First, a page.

Background: We aimed to describe characteristics of acute pain related to port-a-cath implantation (PACI) in an oncology department.
Methodology: We prospectively followed 145 patients who received PACI under local anesthesia. Our study asked patients to rate their pain according to a numerical scale immediately after implantation and within 72 hours. Patient and disease characteristics, PACI data, pain peak, and need for analgesic agents were collected. Patients already taking painkillers were excluded.
Results: Median age was 55 years (range = 28–83 years) and 71% were women. Pain after PACI was rated mild by 52.4%, moderate by 35.9%, and severe by 11.7% of patients. Pain peaks were described during introducer insertion (40.7%), venous puncture (23.4%), anesthesia (18.6%), tunneling (5.9%), and suturing (1.4%). Patients with severe pain were significantly more frequently women and had a fast heart rate (≥120 bpm) before PACI (94.1% vs. 68% [P = .018] and 11.8% vs. 3.9% [P = .021], respectively). Within 72 hours of PACI, 56% of patients experienced no pain, 24.1% had mild pain, 6.2% had moderate pain, and 10.3% had severe pain. All patients who needed to use painkillers (39%) used acetaminophen.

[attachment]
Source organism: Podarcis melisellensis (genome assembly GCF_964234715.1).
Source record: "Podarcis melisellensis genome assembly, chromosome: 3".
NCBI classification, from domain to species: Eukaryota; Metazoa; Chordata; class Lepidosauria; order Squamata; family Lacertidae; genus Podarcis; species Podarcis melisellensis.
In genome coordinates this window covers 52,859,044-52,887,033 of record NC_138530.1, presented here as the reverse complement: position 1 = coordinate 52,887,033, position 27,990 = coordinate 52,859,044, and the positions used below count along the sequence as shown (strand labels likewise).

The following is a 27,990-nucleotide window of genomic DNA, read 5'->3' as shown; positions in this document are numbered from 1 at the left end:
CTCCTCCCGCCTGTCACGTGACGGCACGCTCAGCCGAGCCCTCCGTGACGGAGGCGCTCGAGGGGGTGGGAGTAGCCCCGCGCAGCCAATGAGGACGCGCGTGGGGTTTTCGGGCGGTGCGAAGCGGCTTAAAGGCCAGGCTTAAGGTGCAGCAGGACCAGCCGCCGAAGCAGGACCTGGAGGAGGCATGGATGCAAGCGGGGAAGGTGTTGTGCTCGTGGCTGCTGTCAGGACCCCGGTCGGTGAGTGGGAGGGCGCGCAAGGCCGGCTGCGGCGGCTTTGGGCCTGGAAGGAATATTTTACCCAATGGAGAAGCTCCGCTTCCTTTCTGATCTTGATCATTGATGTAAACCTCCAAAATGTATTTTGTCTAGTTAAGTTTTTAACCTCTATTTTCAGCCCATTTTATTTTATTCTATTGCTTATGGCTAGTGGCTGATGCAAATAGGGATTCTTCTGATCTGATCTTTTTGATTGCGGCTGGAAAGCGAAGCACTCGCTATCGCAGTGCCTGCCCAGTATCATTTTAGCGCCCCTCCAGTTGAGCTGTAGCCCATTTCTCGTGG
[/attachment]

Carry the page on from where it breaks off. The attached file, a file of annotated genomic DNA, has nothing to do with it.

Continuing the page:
Conclusions: Women and patients with heart rate ≥ 120 bpm before PACI should probably be considered for systematic painkillers after the implantation.